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incredibly abusive to their getle so that they could their oil. and that has been and continues to be the model that exxonmobil follows. amy: thank you for being with us, antonia juhasz, oil and energy journalist author of , "black tide: the devastating impact of the gulf oil spill" as well as "the tyranny of oil: the world's most powerful industry -- and what we must do stop it we will link to iece "rex tillson could be america's most dangerous secretary of state." we moved to a hearing that is expected to happen today. nermeen: presley donald trump's pick for defense secretary james but mad dog" mattis faces his hearing today. mattis only retired from the military in meaning he needs 2013, congress to waive rules requiring defense secretaries to be civilians for seven or more
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years after leaving the military. new york senator kirsten gillibrand has said she will vote against the waiver for general mattis saying "sibling control of our military is a fundamental principle of american democracy and i will not vote for an exception to this rule." in a good james mattis reportedly received his big game after leaving u.s. troops battle fallujah interact in a listed in the marines at 19. he fought in the persian gulf war, in afghanistan, and then in iraq where he served as a major general. in may 2004, mattis ordered an airstrike in a small iraqi village that hit a wedding, killing about 42 people who were attending the wedding ceremony. mattis went on to lead united states central command from 2010 to 2013, but the obama administration cut short his tour over concerns mattis was too hawkish on iran, reportedly calling for a series of covert actions there. mattis has drawn criticism over his apparent celebration of killing, including saying in 2005 about the taliban -- "it's a hell of a lot of fun to
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shoot them." for more we go to washington, d.c., where we're joined by aaron glantz, a senior reporter at reveal from the center for investigative reporting. his latest investigation is "did defense secretary nominee james mattis commit war crimes in iraq?" aaron glantz, what did you learn? >> as you mentioned, james mattis got the nickname "mad dog" for his command responsibility as a general in the april 2004 siege of fallujah most of this was a battle that i covered as in an embedded journalist where the u.s. marine corps killed so many people, so many civilians, that the municipal soccer stadium of that city had to be turned into a graveyard. u.s. marines there shot at ambulances, shot at aid workers, core don't off the city of doned off -- core the city.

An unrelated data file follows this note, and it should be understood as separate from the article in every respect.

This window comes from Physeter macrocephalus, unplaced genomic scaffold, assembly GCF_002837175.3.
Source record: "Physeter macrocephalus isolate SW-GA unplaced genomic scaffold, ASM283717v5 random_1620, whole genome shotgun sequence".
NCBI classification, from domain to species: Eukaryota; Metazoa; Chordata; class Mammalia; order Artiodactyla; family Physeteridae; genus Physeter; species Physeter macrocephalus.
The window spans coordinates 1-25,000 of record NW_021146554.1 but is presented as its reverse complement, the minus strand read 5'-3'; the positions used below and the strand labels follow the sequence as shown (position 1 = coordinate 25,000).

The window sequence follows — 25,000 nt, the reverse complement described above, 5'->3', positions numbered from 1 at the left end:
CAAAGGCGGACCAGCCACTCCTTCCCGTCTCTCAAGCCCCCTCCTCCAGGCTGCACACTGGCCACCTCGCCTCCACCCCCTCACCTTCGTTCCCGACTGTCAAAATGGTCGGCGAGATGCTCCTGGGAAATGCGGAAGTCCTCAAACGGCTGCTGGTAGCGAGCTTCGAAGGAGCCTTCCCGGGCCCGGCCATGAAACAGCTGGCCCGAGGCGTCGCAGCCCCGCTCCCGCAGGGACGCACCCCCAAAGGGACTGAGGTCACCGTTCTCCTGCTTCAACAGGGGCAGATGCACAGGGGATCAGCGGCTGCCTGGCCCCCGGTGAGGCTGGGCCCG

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what we say in the story, all of these events that occurred in solutia when james mattis -- solutia when james mattis was the commanding general, are the same events that other commanders in other countries have been convicted of war crimes for, including general yamashita, general in world war ii the japanese who was tried and executed by a u.s. military tribunal and his execution was upheld by the u.s. supreme court. we found that change status likely committed -- james mattis likely committed their muller were crumbs. part two ofng to do this conversation after the broadcast and post it at democracynow.org. what came of what he did there? happened,at assault importantly, he argued against the attack beforehand. he said so many civilians would be killed that it would be
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ultimately damaging to the u.s. military's overall occupation efforts. but once that attack was launched, that is exactly what happened. there was massive outcry across the arab world, including in iraq, a rise of insurgency across the country. and a complete devastation of the city. i remember walking through the city shortly after the marines pulled out, and there were rotting bodies all over the streets because during the actual siege, u.s. marine snipers would shoot at anyone who was outside so people were .fraid to go and bury the dead shopping centers were destroyed. this gets to an important issue -- amy: 10 seconds. washis whole assault launched because of the killing of four blackwater security contractors. amy: we have to leave it there but we will continue to cover
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this with our web exclusive. [captioning made possible by democracy now!]